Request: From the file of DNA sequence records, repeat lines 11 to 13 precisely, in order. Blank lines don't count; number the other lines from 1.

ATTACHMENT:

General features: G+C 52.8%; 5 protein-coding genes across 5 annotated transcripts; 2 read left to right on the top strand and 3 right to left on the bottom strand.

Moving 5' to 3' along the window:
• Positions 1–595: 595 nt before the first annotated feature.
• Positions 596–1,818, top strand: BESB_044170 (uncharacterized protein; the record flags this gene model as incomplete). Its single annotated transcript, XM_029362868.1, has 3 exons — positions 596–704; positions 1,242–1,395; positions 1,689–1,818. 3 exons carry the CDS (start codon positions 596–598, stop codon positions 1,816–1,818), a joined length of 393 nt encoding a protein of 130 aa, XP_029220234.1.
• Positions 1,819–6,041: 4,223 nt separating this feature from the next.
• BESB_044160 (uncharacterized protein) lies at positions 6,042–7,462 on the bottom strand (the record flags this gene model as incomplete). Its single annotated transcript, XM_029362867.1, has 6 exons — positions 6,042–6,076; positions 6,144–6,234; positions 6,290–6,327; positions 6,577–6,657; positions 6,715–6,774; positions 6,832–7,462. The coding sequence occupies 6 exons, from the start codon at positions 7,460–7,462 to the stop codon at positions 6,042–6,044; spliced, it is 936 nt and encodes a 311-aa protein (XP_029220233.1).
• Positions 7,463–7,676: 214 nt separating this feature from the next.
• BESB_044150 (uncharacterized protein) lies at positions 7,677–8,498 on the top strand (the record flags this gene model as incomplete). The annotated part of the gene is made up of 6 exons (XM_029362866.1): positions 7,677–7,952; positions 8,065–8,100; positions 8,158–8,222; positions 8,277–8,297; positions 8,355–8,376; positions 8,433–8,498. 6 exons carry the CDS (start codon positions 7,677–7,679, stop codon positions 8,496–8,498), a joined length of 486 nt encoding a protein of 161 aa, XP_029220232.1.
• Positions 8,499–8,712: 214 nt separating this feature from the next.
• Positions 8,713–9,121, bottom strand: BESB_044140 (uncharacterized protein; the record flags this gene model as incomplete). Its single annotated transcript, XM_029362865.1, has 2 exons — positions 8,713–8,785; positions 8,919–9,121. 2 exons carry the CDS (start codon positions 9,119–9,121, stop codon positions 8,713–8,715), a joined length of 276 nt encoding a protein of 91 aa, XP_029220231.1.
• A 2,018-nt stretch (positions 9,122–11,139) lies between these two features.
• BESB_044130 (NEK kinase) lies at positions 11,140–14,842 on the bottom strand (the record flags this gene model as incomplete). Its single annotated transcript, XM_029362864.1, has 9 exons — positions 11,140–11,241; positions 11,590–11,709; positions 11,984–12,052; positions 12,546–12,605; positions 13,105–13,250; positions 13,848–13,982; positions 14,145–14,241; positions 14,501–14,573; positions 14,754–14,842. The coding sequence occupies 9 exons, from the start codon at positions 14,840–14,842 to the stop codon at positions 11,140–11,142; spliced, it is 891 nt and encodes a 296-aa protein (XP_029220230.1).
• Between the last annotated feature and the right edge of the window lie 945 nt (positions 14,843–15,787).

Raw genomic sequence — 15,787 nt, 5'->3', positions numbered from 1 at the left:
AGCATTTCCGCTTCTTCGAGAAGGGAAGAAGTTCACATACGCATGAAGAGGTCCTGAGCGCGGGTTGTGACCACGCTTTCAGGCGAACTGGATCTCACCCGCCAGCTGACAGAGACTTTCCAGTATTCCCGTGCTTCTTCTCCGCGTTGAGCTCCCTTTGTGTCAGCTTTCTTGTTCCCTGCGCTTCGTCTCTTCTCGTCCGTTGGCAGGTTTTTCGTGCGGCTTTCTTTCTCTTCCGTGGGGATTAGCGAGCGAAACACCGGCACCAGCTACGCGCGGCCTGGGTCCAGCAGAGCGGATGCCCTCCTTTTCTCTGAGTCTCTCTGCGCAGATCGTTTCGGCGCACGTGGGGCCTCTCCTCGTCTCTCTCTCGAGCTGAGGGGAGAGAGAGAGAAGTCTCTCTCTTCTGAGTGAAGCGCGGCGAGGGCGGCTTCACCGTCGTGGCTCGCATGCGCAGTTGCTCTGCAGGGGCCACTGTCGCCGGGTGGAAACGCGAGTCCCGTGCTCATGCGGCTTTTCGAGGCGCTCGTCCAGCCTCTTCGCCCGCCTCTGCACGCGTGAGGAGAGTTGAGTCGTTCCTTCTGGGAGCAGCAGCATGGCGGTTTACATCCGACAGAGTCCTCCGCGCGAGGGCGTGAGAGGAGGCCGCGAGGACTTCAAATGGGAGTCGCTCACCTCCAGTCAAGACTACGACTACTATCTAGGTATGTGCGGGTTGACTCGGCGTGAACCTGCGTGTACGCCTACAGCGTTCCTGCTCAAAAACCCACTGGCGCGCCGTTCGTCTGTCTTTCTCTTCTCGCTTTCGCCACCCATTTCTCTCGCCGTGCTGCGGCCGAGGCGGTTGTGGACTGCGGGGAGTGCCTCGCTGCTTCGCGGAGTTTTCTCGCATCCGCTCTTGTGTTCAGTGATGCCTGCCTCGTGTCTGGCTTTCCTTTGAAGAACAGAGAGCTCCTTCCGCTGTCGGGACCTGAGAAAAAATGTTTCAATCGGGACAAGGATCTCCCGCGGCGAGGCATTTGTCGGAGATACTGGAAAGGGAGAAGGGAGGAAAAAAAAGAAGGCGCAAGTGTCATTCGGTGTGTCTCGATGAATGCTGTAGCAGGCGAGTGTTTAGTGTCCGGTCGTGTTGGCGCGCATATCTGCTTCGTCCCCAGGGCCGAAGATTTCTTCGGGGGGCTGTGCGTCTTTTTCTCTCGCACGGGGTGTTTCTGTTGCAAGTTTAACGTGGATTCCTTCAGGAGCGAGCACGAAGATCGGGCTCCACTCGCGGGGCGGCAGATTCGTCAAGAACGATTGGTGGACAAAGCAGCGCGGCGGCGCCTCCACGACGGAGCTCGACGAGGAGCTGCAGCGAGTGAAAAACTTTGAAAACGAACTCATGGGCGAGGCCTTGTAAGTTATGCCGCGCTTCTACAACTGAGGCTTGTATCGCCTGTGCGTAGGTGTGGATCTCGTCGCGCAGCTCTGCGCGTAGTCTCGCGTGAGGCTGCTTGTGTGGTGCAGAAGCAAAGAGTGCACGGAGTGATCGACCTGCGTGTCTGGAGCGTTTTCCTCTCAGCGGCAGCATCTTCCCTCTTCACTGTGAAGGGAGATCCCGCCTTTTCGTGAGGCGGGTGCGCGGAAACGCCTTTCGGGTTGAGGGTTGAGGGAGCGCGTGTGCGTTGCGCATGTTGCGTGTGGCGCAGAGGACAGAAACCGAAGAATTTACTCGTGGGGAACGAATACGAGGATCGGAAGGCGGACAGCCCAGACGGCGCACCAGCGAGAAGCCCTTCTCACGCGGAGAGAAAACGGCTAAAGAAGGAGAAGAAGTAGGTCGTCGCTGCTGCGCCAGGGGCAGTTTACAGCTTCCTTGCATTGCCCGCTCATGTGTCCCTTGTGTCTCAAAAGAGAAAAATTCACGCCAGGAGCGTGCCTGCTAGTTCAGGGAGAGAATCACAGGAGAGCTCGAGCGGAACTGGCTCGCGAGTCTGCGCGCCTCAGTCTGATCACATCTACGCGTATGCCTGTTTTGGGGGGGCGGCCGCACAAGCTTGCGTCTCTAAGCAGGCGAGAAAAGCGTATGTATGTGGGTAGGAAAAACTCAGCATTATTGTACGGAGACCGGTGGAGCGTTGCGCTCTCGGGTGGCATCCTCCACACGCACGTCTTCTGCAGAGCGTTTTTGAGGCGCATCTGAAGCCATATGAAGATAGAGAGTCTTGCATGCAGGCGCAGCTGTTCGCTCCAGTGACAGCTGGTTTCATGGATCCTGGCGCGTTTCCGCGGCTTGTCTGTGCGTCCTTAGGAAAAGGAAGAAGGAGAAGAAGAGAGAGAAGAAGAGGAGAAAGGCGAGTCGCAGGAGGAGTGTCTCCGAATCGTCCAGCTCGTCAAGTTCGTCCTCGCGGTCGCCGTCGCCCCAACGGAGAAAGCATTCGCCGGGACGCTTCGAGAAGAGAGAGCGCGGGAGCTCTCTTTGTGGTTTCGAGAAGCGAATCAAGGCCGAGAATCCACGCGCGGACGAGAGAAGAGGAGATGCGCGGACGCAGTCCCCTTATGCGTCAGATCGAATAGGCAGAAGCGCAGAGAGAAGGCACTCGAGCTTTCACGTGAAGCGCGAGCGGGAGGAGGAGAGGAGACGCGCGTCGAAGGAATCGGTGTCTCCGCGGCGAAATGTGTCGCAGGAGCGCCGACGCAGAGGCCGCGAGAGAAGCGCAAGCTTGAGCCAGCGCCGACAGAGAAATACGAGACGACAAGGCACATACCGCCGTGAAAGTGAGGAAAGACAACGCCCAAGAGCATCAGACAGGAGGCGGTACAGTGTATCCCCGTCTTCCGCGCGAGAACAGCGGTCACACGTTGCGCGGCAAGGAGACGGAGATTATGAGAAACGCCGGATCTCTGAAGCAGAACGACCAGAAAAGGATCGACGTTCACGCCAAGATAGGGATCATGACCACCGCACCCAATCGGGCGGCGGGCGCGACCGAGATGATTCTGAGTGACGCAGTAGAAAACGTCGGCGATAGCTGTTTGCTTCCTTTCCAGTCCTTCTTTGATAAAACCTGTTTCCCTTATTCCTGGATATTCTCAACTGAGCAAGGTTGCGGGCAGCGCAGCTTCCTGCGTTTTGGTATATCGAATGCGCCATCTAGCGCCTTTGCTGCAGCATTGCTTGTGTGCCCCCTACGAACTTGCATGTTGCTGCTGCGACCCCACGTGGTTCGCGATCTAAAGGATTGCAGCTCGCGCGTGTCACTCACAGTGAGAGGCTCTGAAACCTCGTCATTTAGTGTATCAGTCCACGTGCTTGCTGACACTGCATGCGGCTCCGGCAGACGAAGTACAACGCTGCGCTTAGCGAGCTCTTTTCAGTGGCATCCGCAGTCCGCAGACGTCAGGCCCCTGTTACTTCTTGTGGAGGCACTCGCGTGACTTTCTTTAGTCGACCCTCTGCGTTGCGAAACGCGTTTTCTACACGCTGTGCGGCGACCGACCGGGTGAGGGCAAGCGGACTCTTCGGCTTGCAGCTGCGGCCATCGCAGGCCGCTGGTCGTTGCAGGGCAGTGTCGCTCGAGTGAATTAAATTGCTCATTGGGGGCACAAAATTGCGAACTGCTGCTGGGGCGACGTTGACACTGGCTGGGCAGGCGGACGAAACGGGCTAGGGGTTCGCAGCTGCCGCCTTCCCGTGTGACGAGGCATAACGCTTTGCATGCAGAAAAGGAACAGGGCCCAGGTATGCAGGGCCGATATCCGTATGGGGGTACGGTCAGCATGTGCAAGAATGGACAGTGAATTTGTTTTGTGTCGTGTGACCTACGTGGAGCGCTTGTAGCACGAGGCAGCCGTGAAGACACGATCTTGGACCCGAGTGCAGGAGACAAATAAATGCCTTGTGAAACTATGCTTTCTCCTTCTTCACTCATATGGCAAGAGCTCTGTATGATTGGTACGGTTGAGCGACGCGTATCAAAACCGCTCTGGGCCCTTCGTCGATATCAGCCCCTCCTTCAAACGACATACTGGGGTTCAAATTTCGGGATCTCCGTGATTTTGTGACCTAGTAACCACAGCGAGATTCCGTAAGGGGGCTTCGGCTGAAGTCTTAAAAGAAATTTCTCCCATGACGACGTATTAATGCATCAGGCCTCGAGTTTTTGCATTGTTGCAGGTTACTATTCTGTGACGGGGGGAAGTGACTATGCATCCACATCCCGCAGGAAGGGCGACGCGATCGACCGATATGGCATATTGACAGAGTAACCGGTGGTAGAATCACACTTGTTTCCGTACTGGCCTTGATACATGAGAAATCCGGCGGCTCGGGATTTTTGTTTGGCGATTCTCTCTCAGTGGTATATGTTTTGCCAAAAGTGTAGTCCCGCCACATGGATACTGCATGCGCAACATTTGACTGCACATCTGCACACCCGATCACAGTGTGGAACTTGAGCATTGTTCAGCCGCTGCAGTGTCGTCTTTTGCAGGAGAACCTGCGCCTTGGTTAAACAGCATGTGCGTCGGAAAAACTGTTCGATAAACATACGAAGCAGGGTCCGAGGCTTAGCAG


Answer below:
• A 2,018-nt stretch (positions 9,122–11,139) lies between these two features.
• BESB_044130 (NEK kinase) lies at positions 11,140–14,842 on the bottom strand (the record flags this gene model as incomplete). Its single annotated transcript, XM_029362864.1, has 9 exons — positions 11,140–11,241; positions 11,590–11,709; positions 11,984–12,052; positions 12,546–12,605; positions 13,105–13,250; positions 13,848–13,982; positions 14,145–14,241; positions 14,501–14,573; positions 14,754–14,842. The coding sequence occupies 9 exons, from the start codon at positions 14,840–14,842 to the stop codon at positions 11,140–11,142; spliced, it is 891 nt and encodes a 296-aa protein (XP_029220230.1).
• Between the last annotated feature and the right edge of the window lie 945 nt (positions 14,843–15,787).